Hiding in Plain Sight: Medieval Mermaids in Churches

Why would an ancient, folkloric, but non-Biblical, character such as a mermaid find its way into so many medieval European churches? And can such mermaid imagery and symbology be correlated with the more overt pagan symbols of the Green Man and Sheela na gig?

14th-century mermaid bench-end at St Mary’s church, Ivinghoe, Buckinghamshire (Image: Courtesy John Vigar )

Common Pagan Symbols in Churches

There are numerous stone sculptures and wood carvings in European medieval churches that depict what may appear to be non-Christian imagery. Most discussed are those of the Green Man and the Sheela na gig, which have found various interpretations, from pagan symbols existing surreptitiously within Christian sacred spaces, to simple decorative adornments, created by masons and carpenters with the implicit approval of the Church.

Sheela na Gig, Llandrindod Wells Museum ( Celuici / CC BY-SA 4.0 )

Unlike many of the more straightforward carved images of animals and therianthropes in churches, the Green Man and Sheela na gig portrayals are not drawn from passages in biblical texts, strengthening the hypothesis that they are derived from naturalistic pagan belief systems and folkloric ideas, which continued to operate at some level below the radar of Christian orthodoxy throughout the Middle Ages. It appears as if there were a certain ecclesiastical allowance to tolerate these coded populist images, even if they were evoking (especially in the case of the sexually explicit Sheela na gigs) a potentially heretical cosmology.

Late medieval mermaid shown in a wall painting at St Botolph’s church, Slapton, Northamptonshire (Image: Courtesy John Vigar )

But there is another popular non-Biblical image regularly found in churches of all status, especially prevalent in Britain and Ireland: mermaids. They can be found in stone reliefs, bench-ends, misericords, roof bosses, and occasionally in wall paintings in almost a hundred medieval churches, usually prominent, sometimes hidden but most often following a similar design, which remained largely unchanged between the 11th and 15th centuries.

Mermaids in Mythology and Folklore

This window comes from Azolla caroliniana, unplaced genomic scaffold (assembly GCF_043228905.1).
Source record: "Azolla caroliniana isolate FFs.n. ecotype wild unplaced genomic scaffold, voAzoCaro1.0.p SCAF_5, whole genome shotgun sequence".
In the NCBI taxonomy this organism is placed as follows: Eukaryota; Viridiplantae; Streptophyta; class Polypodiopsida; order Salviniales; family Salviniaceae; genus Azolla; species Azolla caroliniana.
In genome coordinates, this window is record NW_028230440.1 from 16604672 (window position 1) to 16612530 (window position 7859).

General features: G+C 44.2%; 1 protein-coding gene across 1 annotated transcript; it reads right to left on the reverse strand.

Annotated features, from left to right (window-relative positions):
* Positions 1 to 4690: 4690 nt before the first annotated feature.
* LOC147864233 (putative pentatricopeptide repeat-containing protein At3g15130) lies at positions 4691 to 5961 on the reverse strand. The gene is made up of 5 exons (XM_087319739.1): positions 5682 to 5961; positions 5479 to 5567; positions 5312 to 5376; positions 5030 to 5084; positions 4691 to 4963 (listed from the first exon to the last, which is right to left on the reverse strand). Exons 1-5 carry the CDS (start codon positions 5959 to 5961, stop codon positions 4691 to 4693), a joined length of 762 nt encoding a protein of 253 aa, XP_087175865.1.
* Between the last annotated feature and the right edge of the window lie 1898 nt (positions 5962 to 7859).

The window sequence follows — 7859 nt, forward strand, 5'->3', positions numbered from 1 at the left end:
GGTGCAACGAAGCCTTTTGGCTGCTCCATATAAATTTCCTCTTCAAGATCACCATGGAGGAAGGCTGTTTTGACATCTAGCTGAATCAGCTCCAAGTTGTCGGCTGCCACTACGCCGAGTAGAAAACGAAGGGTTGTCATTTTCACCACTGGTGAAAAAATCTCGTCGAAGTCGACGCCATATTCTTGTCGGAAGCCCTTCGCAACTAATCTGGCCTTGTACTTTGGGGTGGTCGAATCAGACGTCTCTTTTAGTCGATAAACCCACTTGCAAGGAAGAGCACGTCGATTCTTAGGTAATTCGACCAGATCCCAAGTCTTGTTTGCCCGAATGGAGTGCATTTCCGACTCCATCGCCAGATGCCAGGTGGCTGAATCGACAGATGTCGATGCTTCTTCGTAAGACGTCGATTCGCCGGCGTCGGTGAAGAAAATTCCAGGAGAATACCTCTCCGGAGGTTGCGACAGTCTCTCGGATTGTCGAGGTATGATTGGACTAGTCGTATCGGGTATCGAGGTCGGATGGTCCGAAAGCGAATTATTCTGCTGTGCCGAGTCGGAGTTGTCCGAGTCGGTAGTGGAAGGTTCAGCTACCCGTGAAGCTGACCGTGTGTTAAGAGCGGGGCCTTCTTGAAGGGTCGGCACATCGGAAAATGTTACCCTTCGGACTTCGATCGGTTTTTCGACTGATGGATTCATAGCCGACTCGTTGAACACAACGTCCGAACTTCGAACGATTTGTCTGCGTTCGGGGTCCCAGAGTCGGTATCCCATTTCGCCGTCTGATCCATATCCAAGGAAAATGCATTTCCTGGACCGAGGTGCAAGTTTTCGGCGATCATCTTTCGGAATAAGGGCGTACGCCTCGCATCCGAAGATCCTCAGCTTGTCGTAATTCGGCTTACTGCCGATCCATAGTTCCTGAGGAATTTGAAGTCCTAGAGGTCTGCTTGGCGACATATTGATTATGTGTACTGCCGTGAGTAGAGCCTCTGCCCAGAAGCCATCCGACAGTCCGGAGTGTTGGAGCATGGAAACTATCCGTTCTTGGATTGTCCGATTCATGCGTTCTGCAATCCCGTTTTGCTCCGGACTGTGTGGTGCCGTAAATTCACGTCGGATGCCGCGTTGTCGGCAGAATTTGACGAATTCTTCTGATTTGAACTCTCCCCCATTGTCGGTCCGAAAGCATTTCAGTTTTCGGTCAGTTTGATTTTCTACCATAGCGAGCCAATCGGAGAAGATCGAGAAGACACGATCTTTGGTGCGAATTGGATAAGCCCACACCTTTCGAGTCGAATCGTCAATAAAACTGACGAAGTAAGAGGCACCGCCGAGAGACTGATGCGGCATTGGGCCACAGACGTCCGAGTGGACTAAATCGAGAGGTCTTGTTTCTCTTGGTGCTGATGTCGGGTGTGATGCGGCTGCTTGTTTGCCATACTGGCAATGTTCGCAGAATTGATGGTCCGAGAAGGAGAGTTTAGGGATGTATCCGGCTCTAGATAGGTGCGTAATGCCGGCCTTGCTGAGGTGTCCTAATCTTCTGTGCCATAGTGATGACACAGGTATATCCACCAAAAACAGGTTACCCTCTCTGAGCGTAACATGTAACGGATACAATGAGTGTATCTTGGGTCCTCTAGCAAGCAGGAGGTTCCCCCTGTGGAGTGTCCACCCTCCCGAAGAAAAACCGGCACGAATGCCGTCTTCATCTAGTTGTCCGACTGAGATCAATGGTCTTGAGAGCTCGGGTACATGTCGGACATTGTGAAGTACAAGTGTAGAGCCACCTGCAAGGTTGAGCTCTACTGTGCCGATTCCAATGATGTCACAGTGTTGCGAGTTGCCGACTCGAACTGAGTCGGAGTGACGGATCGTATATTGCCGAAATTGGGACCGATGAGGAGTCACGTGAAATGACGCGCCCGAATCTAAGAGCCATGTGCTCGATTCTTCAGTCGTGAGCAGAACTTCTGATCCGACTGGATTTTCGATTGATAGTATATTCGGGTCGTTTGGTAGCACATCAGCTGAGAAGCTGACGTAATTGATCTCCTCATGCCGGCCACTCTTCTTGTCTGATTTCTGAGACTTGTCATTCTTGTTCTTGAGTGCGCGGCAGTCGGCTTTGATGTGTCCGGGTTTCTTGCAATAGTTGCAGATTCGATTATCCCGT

Mermaids have been a part of the global mythological ontology for thousands of years. They make their first literary appearance in Assyria at about 1000 BC, when the goddess Atargatis turns herself into a mermaid as a self-imposed punishment after accidentally killing her human lover. But this rendering of a mermaid creature may be based on the even earlier tradition of the Babylonian God Ea , who was portrayed as a fish with a human head.

Hiding in Plain Sight

THOMAS LAWRENCE TOSCANO, artistic director of the fledgling OperaOggiNY, lived in Greenpoint, Brooklyn, for 12 years starting in 1993, and has been in nearby Williamsburg since then. Over the years, he became well acquainted with the local churches he stages performances in churches all the time.

“It’s much easier than trying to get into theaters,” Mr. Toscano, who has long gray hair and a bushy beard, said the other day. “Plus, we don’t have any budget.”

Over the summer, Mr. Toscano was casting around for a space for the company’s latest production, Franco Leoni’s “L’Oracolo,” when his inquiries led him to the Rev. Richard Beuther, the pastor at SS. Peter and Paul Roman Catholic Church on South Second Street.

“Father Rick said, ‘You have to come and look at what we have,’ ” Mr. Toscano recalled. The response struck him as strange he had seen the church many times. What more was there?

When the two men finally met, the pastor led Mr. Toscano not inside the church but around the corner, to the parish’s dormant former school on Berry Street. Mr. Toscano, who had been walking past the building for years, knew that structure, too — at least he thought he did. But when Father Beuther took him up a flight of back stairs, past chipping paint and though a metal fire door, Mr. Toscano could scarcely believe what he saw.

At his feet was a 50-foot-wide stage, tilted forward in the Shakespearean style and topped by an intricately detailed proscenium arch. Stretching out before him was enough space to accommodate 600 people, including a rear balcony filled with hundred-year-old seats. The condition of the space was rough there were cracks in the ornamental plaster, most of the seats had been removed, and an area under the balcony was walled off with red plywood. But all Mr. Toscano saw was potential.

“I said: ‘This is enormous! This is unbelievable!’ ” Mr. Toscano recalled. “You can’t build a theater like this these days. Who’s got a billion dollars?”

Since the school closed in 2002, the hall, which actually takes up most of the building, though it is practically invisible from the outside, had been used mostly for the church’s annual Christmas pageant.